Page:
Updated 3:13 p.m. Feb. 22, 2018
A family spokesman says the Rev. Billy Graham carefully planned and signed off on every detail of his funeral next week.
The funeral March 2 will cap nine days of mourning for postwar America's most famous evangelist, who died Wednesday at his home in North Carolina's mountains at age 99.
Graham family spokesman Mark DeMoss said Thursday that the music and speakers will all have connections to Graham's life and ministry. He says he will release details later.
DeMoss says the invitation-only funeral is being held in a tent at Graham's Charlotte library in tribute to the 1949 Los Angeles tent revivals that propelled him to international fame.
Graham will be buried in a prison-made plywood coffin next to his wife, Ruth, who died in 2007.
U.S. House Speaker Paul Ryan on Thursday also said Graham's body will lie in honor in the U.S. Capitol Rotunda for two days next week.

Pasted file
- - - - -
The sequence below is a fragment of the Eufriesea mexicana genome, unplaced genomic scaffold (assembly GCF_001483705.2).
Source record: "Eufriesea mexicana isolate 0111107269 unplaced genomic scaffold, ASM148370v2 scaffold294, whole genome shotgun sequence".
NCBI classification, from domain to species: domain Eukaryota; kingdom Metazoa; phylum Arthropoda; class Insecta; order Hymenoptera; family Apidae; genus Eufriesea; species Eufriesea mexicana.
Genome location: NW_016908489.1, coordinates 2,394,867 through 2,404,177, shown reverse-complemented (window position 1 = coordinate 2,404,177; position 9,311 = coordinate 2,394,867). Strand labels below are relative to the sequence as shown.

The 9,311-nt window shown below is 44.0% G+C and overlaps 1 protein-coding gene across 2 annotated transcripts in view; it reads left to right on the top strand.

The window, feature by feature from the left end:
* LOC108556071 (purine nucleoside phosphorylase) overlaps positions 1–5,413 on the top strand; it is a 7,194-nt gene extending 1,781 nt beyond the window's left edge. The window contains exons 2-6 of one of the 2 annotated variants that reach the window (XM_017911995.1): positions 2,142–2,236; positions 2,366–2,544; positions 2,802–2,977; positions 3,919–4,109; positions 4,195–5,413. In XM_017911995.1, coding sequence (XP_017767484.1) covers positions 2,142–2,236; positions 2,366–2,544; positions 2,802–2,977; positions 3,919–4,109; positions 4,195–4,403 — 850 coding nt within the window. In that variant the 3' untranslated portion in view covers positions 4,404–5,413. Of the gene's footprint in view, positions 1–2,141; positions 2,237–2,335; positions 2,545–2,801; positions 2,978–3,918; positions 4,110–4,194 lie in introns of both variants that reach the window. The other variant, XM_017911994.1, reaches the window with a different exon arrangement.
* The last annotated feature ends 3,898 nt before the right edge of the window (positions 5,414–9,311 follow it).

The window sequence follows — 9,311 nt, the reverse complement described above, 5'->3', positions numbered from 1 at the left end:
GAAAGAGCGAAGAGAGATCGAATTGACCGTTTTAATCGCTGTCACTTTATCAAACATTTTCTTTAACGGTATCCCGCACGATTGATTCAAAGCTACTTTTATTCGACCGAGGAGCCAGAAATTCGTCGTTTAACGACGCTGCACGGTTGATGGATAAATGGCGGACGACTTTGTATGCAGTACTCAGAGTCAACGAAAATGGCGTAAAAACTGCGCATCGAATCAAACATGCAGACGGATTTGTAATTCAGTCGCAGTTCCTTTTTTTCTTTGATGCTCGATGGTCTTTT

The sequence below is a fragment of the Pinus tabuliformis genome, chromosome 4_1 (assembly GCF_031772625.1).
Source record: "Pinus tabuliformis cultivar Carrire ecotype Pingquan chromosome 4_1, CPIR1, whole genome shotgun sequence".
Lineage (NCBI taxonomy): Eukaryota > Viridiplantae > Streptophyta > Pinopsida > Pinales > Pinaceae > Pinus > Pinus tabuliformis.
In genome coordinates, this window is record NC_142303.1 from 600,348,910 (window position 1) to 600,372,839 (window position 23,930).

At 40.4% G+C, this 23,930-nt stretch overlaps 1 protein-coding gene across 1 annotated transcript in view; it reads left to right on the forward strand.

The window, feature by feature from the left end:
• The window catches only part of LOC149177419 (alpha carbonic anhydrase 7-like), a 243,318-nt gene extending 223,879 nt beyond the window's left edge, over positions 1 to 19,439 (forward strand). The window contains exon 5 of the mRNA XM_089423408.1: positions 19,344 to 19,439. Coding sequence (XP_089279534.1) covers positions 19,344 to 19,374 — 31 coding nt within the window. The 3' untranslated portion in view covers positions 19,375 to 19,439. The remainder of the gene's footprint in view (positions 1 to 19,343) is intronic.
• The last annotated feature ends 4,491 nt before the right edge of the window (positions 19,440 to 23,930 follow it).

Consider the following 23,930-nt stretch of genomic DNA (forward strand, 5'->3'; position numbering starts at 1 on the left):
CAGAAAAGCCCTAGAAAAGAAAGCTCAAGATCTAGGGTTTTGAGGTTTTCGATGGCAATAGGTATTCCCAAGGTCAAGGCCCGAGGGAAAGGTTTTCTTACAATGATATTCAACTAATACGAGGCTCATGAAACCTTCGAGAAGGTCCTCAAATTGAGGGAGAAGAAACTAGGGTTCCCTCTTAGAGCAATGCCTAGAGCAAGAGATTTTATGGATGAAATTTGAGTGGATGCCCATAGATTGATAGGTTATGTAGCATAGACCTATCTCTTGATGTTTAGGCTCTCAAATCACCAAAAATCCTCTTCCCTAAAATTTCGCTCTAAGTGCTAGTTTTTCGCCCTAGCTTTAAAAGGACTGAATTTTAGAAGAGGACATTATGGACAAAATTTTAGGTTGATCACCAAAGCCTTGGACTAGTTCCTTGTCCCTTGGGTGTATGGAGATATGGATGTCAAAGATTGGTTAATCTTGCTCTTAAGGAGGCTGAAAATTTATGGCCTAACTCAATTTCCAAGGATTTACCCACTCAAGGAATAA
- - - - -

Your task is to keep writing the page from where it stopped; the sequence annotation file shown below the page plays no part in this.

Ryan says he's inviting members of Congress and the public to pay their respects to the man called "American's Pastor" on Feb. 28 and March 1.
It's a rare honor for a private citizen to lie in honor at the Capitol. According to the U.S. House, civil rights hero Rosa Parks was the last to do so in 2005.
Graham died Wednesday in his sleep at his North Carolina home. He was 99.
Graham will lie in repose at his library in Charlotte on Monday and Tuesday. His funeral is March 2 on the grounds of his library.
The North Carolina-born farm boy reached hundreds of millions of listeners around with the world with his rallies — or what he called "crusades" — and his pioneering use of television.
More than anyone else, Graham built evangelicalism into a force that rivaled liberal Protestantism and Roman Catholicism in the U.S., and he became a confidant of presidents and other leaders.
About 2,000 people are expected at the private, invitation-only funeral, and invitations are being sent to President Donald Trump and the five living ex-presidents, DeMoss said.
Around Montreat, where Graham lived, he was a humble presence known to slip quietly into a local church for Sunday services.
Shelby Crump of Starr, South Carolina, was visiting the town when she heard the news of the evangelist's death.
"A lot of people were saved through his preaching," she said. "I'm saddened. Not many like him left."